Good work is good health
Mental Health Awareness Week which was founded by The Mental Health Foundation.
At KML Occupational Health, we are seeing an increased percentage of our clients’ employees presenting with mental health problems.
Both work and home issues can cause these problems, but there is a direct correlation between poor work (or no work) and increased mental health cases.
As far back as 2006 The UK Government delivered a report asking, ‘is good work, good for your health and wellbeing?’
Four years later, the TUC (Trades Union Congress) were discussing the same subject and concluded that ‘All the evidence and experience shows that if we manage to make improvements to health and wellbeing in the workplace this has immediate effects on workers as well as making improvements to productivity and business costs’. This statement was made by Kevin Rowan, TUC Regional Secretary (in 2010) who also said, ‘the centrality of workplace health …was an important step in encouraging trade unions and employers to work together to tackle health and wellbeing at work.’
The aforementioned Government Report concurs:
The generally accepted theoretical framework about work and well-being is based on extensive background evidence:
- Employment is generally the most important means of obtaining adequate economic resources, which are essential for material well-being and full participation in today’s society
- Work meets important psychosocial needs in societies where employment is the norm
- Work is central to individual identity, social roles and social status
- Employment and socio-economic status are the main drivers of social gradients in physical and mental health and mortality
- Various physical and psychosocial aspects of work can also be hazards and pose a risk to health
Such is the importance of work to our mental health and wellbeing, there is growing evidence that people are selecting who they choose to work for based on a company’s work culture and its attitude to worker health.
Larry Alton of Forbes Magazine writes, ‘Millennials are … the up-and-coming generation that’s going to shape the workplaces of tomorrow. By about 2020, nearly half the working population will be composed of millennials, and individuals within this generation will be starting and managing their own companies more frequently.
Not only are millennial professionals getting choosier about the businesses they work for, they’re also looking deeper into the values of the companies they buy from.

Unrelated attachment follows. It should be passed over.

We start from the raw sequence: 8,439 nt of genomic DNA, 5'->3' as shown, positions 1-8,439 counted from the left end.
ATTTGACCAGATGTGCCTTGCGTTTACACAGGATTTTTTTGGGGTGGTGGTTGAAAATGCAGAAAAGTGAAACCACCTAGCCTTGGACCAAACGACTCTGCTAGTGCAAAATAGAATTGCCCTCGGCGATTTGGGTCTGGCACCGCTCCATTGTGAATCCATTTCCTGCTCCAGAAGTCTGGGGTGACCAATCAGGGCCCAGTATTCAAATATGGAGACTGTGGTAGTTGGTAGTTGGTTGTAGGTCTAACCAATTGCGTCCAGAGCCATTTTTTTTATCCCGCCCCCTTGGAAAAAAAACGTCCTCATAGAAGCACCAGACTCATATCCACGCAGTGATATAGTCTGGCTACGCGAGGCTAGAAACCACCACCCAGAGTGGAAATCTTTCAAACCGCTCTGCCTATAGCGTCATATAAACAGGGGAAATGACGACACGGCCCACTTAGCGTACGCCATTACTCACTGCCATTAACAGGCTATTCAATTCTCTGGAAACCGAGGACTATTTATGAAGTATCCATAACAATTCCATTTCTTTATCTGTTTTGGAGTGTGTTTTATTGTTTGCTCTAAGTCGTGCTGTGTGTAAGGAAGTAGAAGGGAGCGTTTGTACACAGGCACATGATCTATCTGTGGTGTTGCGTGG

The end result is a gradual shift toward company cultures and values that appease these millennial demands, and if businesses don’t want to be outcompeted, they need to become familiar with them, and adopt them.
In the increasingly busy world we live in a healthy work-life balance is now sort by more and more people who want to work in an environment that prioritizes the health and happiness of its workers even if it means being paid less.
Again, there are no strict definitions here, but healthy work-life balance environments often allow for flexible hours, flexible vacation time, personal time, and an appreciation for personal needs (occasionally over professional needs). It may also include working from home, or accommodations for personal responsibilities like parenthood. Companies that want their employees to sacrifice everything for their jobs aren’t going to survive.
Led by larger corporates, the public sector and businesses formed from the dot com boom, wellbeing benefits often now include:
- Gym subsidies and gyms within the office location
- Subsidised canteens selling healthy food choices
- Flexible working hours, including working from home
- Leisure and quiet breakout areas
- Employee Assistance Programmes
- Occupational Health Provision for physical and non-physical issues
Creating a pleasant work place combined with good work and corporate culture is good for employees and is proven to boost productivity. All of this can only be good for employees and employers.